Life lessons to become a leader in agriculture
I grew up on a corn, soy, and livestock farm in Southern Minnesota. As a child on the farm, I followed my Mom closely as she farmed alongside my dad. She taught me that women not only belong in agriculture, but that they need to be leaders in agriculture.
Mother's life lessons in leadership
My mother was patient with us kids, more than we deserved. Some of my jobs on the farm were far from fun, but they were filled with life lessons. It is those lessons I apply in my current role as leader, mentor and advocate at Bayer Crop Science, and it is those lessons that continue to propel me though my leadership journey and as St. Louis Business Journal’s Most Influential Business Women, Class of 2020.
Passing on what I’ve learnt
The recognition is the reminder that the pursuit of excellence in business and leadership is worth never, ever giving in or giving up, there’s too much to lose. The line to tell you ‘no’ is much longer than the line to tell you ‘yes.’ It is this resilience my mom taught me I take into driving initiatives that are important to me, including the road to gender equity in the workplace, teaching the next generation the importance of agriculture and sciences; ensuring those in need have access to food, clothes, and a safe place; and helping youth break the cycle of poverty. I’ve worked hard and led fiercely, no doubt; but it doesn’t go without saying, I’ve been given so much, and been in the right place at the right time many times. I’ve rarely let an opportunity pass me by.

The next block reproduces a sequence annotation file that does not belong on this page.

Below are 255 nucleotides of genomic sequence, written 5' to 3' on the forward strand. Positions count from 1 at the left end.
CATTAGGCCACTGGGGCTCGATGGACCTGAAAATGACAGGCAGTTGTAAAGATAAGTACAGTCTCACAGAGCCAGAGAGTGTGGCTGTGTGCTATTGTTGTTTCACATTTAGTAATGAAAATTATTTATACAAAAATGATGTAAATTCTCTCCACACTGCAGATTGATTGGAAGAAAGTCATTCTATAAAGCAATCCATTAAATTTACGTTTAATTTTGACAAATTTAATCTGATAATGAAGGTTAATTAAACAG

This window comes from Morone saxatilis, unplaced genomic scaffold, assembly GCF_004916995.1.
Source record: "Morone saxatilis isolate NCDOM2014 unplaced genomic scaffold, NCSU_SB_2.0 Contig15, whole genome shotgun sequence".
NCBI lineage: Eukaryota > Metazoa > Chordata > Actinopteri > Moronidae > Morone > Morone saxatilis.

To me, leadership and influence is the ability to help others achieve. It’s the ability to create a vision and have others follow. It’s giving those confidence there are possibilities for better outcomes. It is simply getting things done because people want to rather than have to. My role in our organization is to make sure we have an environment where everyone can bring their best self to work. And when they can do that, we will drive innovation and achieve great outcomes for our business.
I’m exactly where I want to be, making a difference for the world.
It is the job of our team to deliver the best, highest quality seeds to farmers around the world. And to do that while reducing costs and environmental footprint in our Product Supply organizations. It’s a big job for our organization, but one we are committed to deliver.
As a leader and role model for women in agriculture, she serves as executive sponsor for Bayer’s Women in Science Network. When not at work, Shannon can be found on their farm outside of St. Louis with her husband, Darrin and their two children, Carter and Ella.